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Authors: Turek-Herman, Joshua Ray
Advisors: Hyster, Todd K
Contributors: Chemistry Department
Keywords: Amines
Amino Acids
Directed Evolution
Peptides and Proteins
Subjects: Organic chemistry
Cellular biology
Issue Date: 2023
Publisher: Princeton, NJ : Princeton University
Abstract: Enzymes are remarkable catalysts able to facilitate chemical transformations with unparalleled selectivity. In addition to their selectivity, enzymes operation under mild reaction conditions and tunability by the tools of directed evolution have expanded their use from biologic systems to organic synthesis. Several classes of enzymes notable for their broad substrate scope and easy handling have become canon in the biocatalysis field. However, relatively few biocatalysts enable carbon–carbon bond formation, an important complexity-building disconnection in organic synthesis. Therefore, an expansion of reactions available to biocatalysts to generate enzymes competent at C–C bond formation is highly desired. The work described herein explores nonnatural reaction development from flavin-dependent ‘ene’-reductases (EREDs) and pyridoxal 5’-phosphate (PLP)-dependent threonine aldolases to create synthetically valuable carbon-carbon bonds. While their native mechanisms involve polar intermediates, both of these cofactors are known to undergo radical processes and therefore are hypothesized to be viable platforms for asymmetric radical chemistry. We imagined with the appropriately designed substrates we would enable C–C bond formation to generate motifs otherwise difficult to make such as sterically-crowded chiral amines and quaternary centers. Chapter 2 describes the evolution and application of EREDs evolved to catalyze the radical addition of an alpha-acyl radical into a ketoxime to form alpha-tertiary amines with high yields and enantioselectivities. This work builds upon previous reports from our lab that EREDs can form radicals from alpha-chloroamide radical precursors upon cyan light irradiation. Mechanistic investigations clarified the beneficial role of the mutants discovered during the directed evolution campaign. Exploration of the spectroscopic properties of the enzyme-templated charge transfer (CT) complex highlighted the role of an electron-rich pi-system for effective electron transfer. Chapter 3 further expands the utility of these evolved biocatalysts toward forming sterically related quaternary carbons. Owing to their sterically crowded nature, quaternary carbons are difficult to synthesize with few methods for their effective generation and even fewer reports of their asymmetric synthesis. Finally, chapter 4 describes our ongoing efforts to expand the reactivity of PLP-dependent threonine aldolases to enable C–C bond forming radical recombination from N-hydroxyphthalimide (NHPI) ester radical precursors. This enables formation of nonproteinogenic amino acids through a mechanistic regime unprecedented for PLP-dependent enzymes.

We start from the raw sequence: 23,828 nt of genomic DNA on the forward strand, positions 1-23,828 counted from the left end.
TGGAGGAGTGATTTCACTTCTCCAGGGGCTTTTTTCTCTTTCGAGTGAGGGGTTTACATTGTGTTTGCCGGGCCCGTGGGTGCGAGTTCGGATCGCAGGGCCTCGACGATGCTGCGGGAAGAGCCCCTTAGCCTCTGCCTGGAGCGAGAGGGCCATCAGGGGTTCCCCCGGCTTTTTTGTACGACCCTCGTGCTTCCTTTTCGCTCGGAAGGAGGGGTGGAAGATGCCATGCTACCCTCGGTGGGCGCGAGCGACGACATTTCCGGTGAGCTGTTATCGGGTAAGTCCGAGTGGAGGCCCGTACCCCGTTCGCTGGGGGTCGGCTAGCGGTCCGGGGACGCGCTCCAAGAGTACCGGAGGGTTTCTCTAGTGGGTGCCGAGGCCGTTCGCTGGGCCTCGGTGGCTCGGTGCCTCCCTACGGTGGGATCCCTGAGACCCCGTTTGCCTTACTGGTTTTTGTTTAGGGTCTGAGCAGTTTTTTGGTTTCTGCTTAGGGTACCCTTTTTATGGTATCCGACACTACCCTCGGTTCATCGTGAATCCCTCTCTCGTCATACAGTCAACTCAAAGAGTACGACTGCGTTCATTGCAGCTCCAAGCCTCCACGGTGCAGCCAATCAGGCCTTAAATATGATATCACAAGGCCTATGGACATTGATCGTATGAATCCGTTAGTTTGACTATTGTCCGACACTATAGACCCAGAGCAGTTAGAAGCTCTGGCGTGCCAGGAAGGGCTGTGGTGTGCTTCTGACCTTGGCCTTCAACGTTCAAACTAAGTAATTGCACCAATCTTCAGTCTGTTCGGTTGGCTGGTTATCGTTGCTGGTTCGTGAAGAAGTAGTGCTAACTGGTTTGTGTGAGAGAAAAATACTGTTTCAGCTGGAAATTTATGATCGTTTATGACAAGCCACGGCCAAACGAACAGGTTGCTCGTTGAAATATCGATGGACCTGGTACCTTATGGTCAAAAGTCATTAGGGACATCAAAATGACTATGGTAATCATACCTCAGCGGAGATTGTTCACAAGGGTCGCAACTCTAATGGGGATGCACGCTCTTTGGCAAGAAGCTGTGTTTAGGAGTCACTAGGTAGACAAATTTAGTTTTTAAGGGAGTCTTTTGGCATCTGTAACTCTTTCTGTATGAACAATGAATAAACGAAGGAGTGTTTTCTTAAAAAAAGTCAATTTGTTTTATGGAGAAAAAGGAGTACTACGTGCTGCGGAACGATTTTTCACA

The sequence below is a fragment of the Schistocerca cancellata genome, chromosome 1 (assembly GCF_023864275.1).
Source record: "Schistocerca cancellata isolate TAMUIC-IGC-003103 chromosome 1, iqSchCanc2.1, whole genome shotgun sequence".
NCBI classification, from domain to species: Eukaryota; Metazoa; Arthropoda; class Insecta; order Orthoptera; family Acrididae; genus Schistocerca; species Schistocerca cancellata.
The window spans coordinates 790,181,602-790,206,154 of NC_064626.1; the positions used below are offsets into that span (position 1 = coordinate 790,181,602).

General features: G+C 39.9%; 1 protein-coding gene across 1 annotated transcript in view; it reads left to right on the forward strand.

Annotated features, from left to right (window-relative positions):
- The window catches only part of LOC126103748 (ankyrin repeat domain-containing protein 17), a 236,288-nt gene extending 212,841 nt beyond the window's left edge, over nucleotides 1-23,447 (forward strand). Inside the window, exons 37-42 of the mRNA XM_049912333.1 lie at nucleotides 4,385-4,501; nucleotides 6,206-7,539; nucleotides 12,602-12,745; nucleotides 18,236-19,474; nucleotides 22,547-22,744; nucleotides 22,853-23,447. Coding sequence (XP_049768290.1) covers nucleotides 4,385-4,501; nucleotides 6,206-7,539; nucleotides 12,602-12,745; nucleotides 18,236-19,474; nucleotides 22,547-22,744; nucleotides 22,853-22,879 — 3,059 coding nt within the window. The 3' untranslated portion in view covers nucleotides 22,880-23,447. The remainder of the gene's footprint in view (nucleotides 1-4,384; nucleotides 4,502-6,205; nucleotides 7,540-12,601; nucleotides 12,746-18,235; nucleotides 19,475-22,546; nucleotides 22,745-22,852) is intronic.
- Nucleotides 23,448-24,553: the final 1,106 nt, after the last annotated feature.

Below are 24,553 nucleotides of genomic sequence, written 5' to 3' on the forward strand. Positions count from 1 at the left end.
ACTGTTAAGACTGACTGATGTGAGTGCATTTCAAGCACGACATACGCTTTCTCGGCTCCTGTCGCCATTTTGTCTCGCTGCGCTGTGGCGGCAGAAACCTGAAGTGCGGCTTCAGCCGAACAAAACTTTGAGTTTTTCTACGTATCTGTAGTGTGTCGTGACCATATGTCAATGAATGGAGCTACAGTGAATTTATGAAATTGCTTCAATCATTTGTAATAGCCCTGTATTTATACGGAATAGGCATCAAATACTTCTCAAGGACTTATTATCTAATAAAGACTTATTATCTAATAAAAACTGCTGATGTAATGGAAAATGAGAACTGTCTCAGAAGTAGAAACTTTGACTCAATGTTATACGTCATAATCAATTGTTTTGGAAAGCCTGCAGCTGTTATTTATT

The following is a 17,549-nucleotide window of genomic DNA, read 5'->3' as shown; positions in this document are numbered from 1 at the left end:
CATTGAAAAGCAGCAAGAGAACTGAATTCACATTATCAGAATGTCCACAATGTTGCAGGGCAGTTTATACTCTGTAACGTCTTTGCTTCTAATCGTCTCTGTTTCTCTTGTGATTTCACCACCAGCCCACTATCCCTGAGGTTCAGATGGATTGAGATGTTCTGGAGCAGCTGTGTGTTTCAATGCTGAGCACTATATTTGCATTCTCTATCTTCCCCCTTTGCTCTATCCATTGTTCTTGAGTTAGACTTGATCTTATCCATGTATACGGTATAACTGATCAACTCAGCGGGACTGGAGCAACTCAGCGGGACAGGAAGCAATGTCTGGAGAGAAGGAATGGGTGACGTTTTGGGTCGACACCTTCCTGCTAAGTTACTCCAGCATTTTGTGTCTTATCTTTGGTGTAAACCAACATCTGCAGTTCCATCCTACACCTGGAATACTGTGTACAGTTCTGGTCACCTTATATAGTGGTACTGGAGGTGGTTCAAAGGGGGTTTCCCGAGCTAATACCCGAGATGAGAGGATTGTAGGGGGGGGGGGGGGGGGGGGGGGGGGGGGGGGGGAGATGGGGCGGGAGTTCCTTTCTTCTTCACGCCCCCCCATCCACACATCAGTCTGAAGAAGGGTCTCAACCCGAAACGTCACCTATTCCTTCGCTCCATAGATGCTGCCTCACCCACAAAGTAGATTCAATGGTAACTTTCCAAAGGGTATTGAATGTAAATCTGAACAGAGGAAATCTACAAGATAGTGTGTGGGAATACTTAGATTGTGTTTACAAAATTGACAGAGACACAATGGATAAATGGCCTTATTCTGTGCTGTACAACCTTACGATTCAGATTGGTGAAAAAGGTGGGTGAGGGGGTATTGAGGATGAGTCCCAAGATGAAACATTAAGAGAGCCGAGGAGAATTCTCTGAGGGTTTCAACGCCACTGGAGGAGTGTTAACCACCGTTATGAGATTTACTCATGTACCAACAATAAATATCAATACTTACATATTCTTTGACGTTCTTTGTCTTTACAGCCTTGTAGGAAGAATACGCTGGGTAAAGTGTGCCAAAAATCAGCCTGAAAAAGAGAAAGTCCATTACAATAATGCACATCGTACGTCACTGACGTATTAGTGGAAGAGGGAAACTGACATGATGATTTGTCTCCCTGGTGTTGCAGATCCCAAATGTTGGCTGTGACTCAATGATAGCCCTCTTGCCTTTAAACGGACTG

Type of Material: Academic dissertations (Ph.D.)
Language: en
Appears in Collections:Chemistry

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